I’m a big fan of fpm - created a while back by @jordansissel in frustration at how hard it was to package software on a variety of platforms, it does a nice job of simplifying the creation of a deb file. I care about this because I use Debian.
I also care about this because of an apparent trend for software maintainers to not bother packaging their software properly any more. Often, binaries are just chucked “over the wall” and attached to a github release, or (worse) it’s some sort of docker image on a registry somewhere.
Look, I get it. Docker’s great. But I don’t want to run docker on my router - I just want to
apt-get install awesome-thing (carefully, via an ansible playbook of course). The “Hey look! We made a binary!” crowd seem to be predominantly golang users. If you’re not aware, if you write some golang code and compile it, your output is (typically - not always) a single file containing the entire runtime and all dependencies. In many ways, this is a bit like a docker image - a single binary “thing” you can ship to any host with the right architecture and OS and just execute without having to worry about what’s already present on the box. It’s a nice idea, but it does seem to lead people down the path of asking “What’s the point?” when thinking about bundling their software in a deb/rpm/msi/whatever.
One good example of this is the Loki project. Loki is a log ingest, storage and ingest server and it’s really very good. A total reaction to the over-complexity of ElasticSearch and its needy ecosystem, Loki is simple to deploy and configure and then just quietly gets on with things. Sure, it does much less. But this is why it’s great.
Anyhow, the Loki guys realised they needed a machine agent that can collect logs and send them to a Loki server, so they wrote Promtail.
Given that today’s hotness is to run everything on Kubernetes where deploying any software is no more than a simple YAML-file away, of course there’s a docker image for this. But I want to run this on, amongst other things, my router. So I head to the github releases page and … oh.
Bored of this state of affairs, and really wanting to use something so good and deploy it everywhere, I put a little project together that builds the source and uses fpm to create a deb archive, before uploading the deb to my APT repo.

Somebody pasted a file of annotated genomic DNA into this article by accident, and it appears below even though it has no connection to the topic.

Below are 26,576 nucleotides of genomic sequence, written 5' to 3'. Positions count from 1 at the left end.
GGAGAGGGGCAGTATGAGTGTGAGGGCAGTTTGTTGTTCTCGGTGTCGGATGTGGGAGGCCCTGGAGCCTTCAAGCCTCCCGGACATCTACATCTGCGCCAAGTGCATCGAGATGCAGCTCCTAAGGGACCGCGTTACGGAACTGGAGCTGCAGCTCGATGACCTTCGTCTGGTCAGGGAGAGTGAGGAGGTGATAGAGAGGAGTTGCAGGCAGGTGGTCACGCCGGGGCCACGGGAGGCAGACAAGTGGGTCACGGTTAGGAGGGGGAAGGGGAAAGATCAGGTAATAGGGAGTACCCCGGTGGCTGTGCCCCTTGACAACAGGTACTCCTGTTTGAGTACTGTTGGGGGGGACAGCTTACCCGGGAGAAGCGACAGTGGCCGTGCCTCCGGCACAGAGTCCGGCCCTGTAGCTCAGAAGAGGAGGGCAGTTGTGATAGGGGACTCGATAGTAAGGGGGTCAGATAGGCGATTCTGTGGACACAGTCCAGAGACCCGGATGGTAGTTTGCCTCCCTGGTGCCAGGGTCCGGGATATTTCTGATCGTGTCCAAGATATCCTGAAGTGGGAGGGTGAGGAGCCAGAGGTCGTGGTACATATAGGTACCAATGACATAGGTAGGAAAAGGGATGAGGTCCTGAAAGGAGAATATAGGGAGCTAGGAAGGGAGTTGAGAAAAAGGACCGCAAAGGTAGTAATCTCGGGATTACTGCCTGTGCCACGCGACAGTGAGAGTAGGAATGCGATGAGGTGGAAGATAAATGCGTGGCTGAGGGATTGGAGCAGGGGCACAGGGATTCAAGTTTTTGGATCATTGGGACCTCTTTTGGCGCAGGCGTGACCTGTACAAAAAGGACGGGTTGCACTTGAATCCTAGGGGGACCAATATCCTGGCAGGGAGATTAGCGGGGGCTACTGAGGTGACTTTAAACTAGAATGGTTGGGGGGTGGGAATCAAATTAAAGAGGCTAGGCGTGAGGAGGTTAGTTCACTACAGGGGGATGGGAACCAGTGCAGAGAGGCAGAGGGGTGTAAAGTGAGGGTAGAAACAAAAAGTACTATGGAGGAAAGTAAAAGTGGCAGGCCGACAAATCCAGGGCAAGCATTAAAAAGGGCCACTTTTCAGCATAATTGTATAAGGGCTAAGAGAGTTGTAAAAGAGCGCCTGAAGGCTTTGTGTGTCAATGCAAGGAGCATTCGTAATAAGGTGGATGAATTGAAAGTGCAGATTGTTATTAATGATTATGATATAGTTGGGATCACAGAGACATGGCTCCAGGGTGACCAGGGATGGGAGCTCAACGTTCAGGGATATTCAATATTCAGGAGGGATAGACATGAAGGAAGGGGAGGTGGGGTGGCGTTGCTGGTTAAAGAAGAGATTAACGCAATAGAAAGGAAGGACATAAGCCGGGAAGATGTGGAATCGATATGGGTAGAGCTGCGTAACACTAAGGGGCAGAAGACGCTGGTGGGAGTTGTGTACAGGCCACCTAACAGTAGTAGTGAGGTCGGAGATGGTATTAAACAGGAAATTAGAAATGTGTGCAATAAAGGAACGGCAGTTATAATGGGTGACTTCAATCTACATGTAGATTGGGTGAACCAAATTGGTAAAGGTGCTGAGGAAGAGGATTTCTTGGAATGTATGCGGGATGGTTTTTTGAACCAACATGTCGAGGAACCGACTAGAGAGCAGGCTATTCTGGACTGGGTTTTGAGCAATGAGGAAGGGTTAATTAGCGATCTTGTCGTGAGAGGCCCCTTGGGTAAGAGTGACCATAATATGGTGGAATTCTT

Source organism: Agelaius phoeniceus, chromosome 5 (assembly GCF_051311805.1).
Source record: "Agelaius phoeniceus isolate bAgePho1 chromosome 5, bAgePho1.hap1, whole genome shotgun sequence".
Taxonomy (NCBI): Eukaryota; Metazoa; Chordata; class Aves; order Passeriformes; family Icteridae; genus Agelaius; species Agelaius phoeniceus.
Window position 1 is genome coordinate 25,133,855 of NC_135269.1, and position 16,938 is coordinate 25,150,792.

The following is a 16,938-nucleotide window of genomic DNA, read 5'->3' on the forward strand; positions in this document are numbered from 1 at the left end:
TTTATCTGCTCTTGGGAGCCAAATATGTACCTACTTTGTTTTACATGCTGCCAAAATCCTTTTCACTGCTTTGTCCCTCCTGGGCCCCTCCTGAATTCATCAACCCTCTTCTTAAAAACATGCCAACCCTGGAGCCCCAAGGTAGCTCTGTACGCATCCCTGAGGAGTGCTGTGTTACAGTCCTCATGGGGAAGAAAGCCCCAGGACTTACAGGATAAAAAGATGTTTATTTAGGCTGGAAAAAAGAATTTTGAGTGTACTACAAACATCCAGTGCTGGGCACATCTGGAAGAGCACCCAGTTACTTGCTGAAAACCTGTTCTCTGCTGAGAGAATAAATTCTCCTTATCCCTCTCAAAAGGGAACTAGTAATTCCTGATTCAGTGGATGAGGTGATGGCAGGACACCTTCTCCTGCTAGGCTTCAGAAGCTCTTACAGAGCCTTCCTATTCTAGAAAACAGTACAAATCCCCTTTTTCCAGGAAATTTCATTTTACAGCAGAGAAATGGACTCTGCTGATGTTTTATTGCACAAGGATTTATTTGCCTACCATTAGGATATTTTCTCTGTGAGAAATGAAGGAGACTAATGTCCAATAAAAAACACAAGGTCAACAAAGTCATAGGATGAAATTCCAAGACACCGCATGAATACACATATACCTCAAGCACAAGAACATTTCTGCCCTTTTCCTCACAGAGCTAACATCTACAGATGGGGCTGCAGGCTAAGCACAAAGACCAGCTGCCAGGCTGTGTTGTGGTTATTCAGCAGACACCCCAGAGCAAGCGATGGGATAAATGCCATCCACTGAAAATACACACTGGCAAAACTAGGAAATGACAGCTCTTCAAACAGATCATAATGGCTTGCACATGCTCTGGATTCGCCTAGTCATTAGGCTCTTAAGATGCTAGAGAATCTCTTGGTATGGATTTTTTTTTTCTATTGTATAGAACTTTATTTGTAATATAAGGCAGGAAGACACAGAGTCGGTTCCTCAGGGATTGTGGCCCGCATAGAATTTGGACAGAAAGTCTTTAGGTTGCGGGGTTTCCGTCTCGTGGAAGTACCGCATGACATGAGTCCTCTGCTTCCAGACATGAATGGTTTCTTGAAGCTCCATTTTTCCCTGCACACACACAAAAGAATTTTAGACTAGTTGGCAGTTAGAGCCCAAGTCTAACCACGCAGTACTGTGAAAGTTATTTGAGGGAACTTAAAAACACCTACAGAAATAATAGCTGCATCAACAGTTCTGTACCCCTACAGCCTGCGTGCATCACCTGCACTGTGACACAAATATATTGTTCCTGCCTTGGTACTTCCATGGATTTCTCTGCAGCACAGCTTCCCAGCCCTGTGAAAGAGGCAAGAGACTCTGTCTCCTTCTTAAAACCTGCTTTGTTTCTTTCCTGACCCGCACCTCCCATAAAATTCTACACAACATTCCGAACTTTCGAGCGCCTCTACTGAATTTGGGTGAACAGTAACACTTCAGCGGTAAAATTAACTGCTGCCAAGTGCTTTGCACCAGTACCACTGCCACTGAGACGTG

This was also an interesting excuse to take a look at Github Actions, which is basically Github’s way of offering CI and other things. After using it on a few projects, it’s a nicely implemented feature - much easier to work with than something like Travis-CI (I love Travis but it drives me insane sometimes). The only manual step here is that I subscribe to new releases on the Loki repository, and then bump the version number in the
GNUmakefile on the packaging repo. This triggers a build which checks out the tag, builds the binary (
arm currently), creates the deb files and uploads them to the repo.
Usefully, this approach is pretty easy to use as a template for any other bits of golang software I feel like packaging. Which brings me to…
A common “my first electronics / raspberry pi project” is building an environment sensor. This is pretty easy to do: get something like a Bosch BME280 sensor, solder a header to it and then attach it to the I2C pins of your favourite tiny computer. Boot it up, and it’s pretty straightforward to then query the values over the I2C bus in a bunch of different programming languages.
I wanted to see how much the temperature and humidity varied in my home office, so I put one of these together. For the software, I wanted to practise my golang skills and build a tiny daemon that can poll the sensor periodically and publish the data over MQTT. This can then be pretty easily picked up and tracked using Home Assistant.
As above, packages are created in the same way and then published onto my APT repository. Build enough devices and you get pretty graphs: